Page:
Will HMV survive after the takeover?
By Joe Harker
Well known music retailer HMV went into administration in late 2018, with some fearing that the long standing fixture of the British high street would disappear for good this time. However, HMV has been bought by Canadian retailer Sunrise Records, owned by Doug Putman.
Putman previously bought HMV Canada, though had to close some stores and downsize the business, resulting in the loss of their flagship store. The same story appears to be unfolding in the UK as 27 unprofitable locations will be closed immediately with 455 jobs lost. The flagship Oxford Street store is one of those shutting down.
Sky News reports that HMV has been "rescued" by Putman's takeover, even though they will lose the flagship store and a number of other locations.
Sports Direct boss Mike Ashley had looked interested in buying HMV and demanded a six month rent free period for all stores if he took over but was pipped to the post by Putman. There will be no name change to the business so the HMV signs will still hang on the high street.
Rent is a serious problem for a lot of HMV stores and many of the unprofitable ones being closed by Putman are struggling because of high rents. He said some outlets weren't breaking even and weren't expected to do so in the future so they couldn't keep them open.
Putman said he was confident that physical media would persist as a force in the market and insisted his "immediate concern" was to support HMV employees who had been made redundant.
The Counter Claim:
HMV is a big name in the music business and on the high street but it has suffered through two administrations in less than six years, that is not the sign of a healthy business thriving in the current market.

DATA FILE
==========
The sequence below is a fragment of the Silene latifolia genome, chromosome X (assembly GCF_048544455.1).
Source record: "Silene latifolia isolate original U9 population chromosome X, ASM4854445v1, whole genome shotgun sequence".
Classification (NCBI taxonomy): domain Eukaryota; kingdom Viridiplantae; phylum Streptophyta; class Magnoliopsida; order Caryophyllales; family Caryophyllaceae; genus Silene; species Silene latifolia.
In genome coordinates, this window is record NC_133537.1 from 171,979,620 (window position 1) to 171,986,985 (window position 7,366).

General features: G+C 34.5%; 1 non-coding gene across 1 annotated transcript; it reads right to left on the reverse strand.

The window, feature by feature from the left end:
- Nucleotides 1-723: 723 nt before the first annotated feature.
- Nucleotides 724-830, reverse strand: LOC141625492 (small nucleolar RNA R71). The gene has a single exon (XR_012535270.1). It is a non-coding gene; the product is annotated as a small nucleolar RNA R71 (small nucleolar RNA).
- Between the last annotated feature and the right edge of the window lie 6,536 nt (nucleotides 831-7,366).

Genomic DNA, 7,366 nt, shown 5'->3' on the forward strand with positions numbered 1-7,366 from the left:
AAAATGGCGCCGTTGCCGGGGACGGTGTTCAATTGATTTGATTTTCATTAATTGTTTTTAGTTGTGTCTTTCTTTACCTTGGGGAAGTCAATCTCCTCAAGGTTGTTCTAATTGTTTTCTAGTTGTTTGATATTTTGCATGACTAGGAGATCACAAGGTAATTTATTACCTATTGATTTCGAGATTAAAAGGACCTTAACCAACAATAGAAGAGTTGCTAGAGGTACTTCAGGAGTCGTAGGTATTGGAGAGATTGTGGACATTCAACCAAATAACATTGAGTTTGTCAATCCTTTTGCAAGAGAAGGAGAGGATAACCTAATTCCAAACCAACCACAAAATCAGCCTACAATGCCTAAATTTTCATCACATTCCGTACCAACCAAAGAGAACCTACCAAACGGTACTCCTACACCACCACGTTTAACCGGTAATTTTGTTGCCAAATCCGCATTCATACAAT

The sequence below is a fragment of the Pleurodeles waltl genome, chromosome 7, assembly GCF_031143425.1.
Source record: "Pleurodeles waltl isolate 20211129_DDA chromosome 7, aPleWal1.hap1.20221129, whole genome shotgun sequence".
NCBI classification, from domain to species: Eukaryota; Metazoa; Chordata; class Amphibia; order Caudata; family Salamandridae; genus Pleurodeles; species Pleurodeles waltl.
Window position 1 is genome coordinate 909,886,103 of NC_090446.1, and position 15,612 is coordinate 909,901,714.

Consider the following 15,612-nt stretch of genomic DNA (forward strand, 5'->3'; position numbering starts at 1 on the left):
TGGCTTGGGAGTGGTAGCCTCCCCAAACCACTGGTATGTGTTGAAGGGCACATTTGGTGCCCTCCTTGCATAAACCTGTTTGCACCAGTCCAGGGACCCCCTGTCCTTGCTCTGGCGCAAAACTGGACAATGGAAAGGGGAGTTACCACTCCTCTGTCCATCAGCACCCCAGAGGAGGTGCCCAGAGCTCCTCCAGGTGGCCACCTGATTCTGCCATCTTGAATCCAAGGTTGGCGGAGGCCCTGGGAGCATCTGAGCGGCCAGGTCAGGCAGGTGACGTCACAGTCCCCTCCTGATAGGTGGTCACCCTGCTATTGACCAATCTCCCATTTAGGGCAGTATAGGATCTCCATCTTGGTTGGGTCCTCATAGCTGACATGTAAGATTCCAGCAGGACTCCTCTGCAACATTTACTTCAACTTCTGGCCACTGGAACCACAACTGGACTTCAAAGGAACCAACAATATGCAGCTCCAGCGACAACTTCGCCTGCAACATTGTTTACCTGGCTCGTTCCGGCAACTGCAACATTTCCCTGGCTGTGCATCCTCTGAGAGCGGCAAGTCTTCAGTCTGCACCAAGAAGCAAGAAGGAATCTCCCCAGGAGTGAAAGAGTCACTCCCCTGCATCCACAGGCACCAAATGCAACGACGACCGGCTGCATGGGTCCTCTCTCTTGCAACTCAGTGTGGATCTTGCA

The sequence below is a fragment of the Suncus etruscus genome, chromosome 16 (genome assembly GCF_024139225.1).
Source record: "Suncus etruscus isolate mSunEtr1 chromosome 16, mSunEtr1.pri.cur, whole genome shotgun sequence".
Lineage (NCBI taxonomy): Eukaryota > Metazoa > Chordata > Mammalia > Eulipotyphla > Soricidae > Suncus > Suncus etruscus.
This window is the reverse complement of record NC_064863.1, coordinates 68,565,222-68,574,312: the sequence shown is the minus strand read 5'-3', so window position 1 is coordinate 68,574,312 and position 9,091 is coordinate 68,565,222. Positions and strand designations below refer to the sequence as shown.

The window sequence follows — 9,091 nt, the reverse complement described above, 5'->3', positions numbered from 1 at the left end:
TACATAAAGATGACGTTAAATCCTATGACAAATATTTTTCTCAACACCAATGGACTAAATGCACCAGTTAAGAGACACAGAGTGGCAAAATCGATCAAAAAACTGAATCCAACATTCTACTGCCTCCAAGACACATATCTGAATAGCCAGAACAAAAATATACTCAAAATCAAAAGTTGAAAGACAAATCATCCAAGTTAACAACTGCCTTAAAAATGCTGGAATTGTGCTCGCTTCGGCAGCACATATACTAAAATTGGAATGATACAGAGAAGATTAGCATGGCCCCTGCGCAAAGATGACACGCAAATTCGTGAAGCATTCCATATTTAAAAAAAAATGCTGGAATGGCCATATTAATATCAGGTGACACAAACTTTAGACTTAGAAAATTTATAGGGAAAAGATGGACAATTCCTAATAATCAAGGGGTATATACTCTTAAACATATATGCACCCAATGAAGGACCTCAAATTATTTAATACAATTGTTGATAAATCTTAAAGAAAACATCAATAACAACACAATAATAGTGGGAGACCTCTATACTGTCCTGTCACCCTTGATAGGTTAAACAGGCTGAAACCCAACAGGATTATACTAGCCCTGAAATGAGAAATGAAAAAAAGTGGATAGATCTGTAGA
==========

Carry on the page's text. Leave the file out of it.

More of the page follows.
People love HMV but too many have moved to the internet for their music and no longer need physical copies of entertainment products. Music, films and TV shows are available to stream online, making physical copes take up space and often represent a more expensive option.
The high street is also in a precarious position, with 2019 shaping up to be another year of job losses and closed stores. HMV might be able to survive by shedding unprofitable stores but if the state of the high street slips further then more stores might fall into unprofitable territory.
HMV has been struggling to operate without closures for several years. In 2011 they sold Waterstones and closed 40 stores in an attempt to cut costs, the decline of the physical CD market was blamed as a significant reason for their problems,
In 2013 the business went into administration and more stores were closed to keep HMV afloat. Their debt was bought by Hilco UK, who subjected HMV to restructuring before a second fall into administration in 2018.